Before he knew what was happening, James found the ground was gone, and they were in the air again, and he had fallen a little way before he remembered how to fly. But once he did fly, he had Peter on the retreat, lunging forward again and again, until Peter was disarmed, his sword tumbling down into the water. "Ha!" he shouted, the delight rising in his heart, and raised his own weapon for the kill.
But James saw the boy's eyes flick downwards, and although he knew he shouldn't, he couldn't help looking down too. How had they fallen so far? Barely six feet beneath his feet, the crocodile grinned up at him, teeth glinting in the moonlight. At the same moment, he saw blood on his own leg, just a few drops, just a scratch, but that was when he knew, and the knowledge was enough to send him hurtling downwards, never to fly again.
The crocodile rotated its massive bulk towards him, but Peter got between the two of them, his sword somehow back in his hand. "No!" he cried to the beast. "This man is mine!" And with that he raised his sword above his head and brought it smashing down onto the youth's wrist. He was surprised to see the hand fall clean off into the water. It always surprised Peter when one of his toys broke. Things shouldn't be so fragile. Everything else in Neverland worked the way he wanted it to, so why shouldn't that? Oh well, it's not as though it really mattered. He flung the hand far out to sea, and watched the crocodile chase after it like a dog, then flew off to find another adventure.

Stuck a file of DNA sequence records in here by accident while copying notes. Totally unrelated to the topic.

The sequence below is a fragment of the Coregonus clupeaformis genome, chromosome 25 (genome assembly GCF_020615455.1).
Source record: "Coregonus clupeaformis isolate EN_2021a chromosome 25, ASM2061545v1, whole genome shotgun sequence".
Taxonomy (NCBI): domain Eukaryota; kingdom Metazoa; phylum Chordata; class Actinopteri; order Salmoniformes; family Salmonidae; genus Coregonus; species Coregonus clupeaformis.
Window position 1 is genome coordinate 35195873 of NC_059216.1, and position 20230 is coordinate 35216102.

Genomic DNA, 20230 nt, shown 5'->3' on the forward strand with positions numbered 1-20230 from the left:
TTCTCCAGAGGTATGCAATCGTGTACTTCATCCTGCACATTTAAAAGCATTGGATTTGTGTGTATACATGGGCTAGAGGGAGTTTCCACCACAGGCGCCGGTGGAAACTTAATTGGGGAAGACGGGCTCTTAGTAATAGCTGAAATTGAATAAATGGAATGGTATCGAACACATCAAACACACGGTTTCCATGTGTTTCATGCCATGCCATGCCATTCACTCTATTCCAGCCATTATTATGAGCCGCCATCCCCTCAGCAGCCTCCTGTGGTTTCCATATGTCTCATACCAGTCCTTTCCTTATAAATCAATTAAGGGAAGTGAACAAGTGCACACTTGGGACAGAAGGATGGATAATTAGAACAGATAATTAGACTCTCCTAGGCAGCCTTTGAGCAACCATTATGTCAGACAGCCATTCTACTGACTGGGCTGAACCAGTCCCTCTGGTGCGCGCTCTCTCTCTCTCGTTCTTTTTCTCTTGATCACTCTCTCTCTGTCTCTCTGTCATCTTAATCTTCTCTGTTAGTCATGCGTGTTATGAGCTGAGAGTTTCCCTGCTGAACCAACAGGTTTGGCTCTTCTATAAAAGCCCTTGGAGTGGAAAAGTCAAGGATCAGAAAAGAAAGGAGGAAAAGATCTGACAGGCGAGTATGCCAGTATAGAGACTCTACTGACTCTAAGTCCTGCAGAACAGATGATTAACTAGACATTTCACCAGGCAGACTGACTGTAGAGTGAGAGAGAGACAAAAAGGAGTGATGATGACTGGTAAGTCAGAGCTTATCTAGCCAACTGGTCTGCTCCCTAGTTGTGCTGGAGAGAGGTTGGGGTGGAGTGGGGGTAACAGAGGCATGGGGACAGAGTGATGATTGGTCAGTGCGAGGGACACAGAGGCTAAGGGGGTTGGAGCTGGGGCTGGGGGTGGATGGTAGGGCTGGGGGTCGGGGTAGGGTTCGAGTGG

To his surprise, Jorj discovered he knew exactly where to go, and the window was open, just as he ... remembered it?
She was there, in the rocking chair, pale, and thinner than he thought she had been. "Is that you?" she said, leaning forward to get a better look.
It was only then that Jorj remembered that it was James whom she awaited. "No," he said sadly. "It's not him, it's just me."
Then she gave a cry, and held out her arms, and Jorj couldn't help himself, but rushed into them, saying "mother, mother, mother!"
"James!" said Margaret. "I thought ... oh, never mind what I thought. You're back!"
Jorj forced himself to pull away. Trembling, he stared at the floor and shook his head. Oh, he wished he could have been a bit more wicked, but it was just not in him to lie. "I'm not James," he murmured. "I'm Jorj."
Margaret drew back then. "James?" she said.
"I'm not James," repeated Jorj, weeping bitterly. It was too, too cruel of her to make him say it again and again. "I'm only Jorj, but if you'll have me anyway, I promise I'll be the lovingest son that ever there was." He looked up at her, pleading.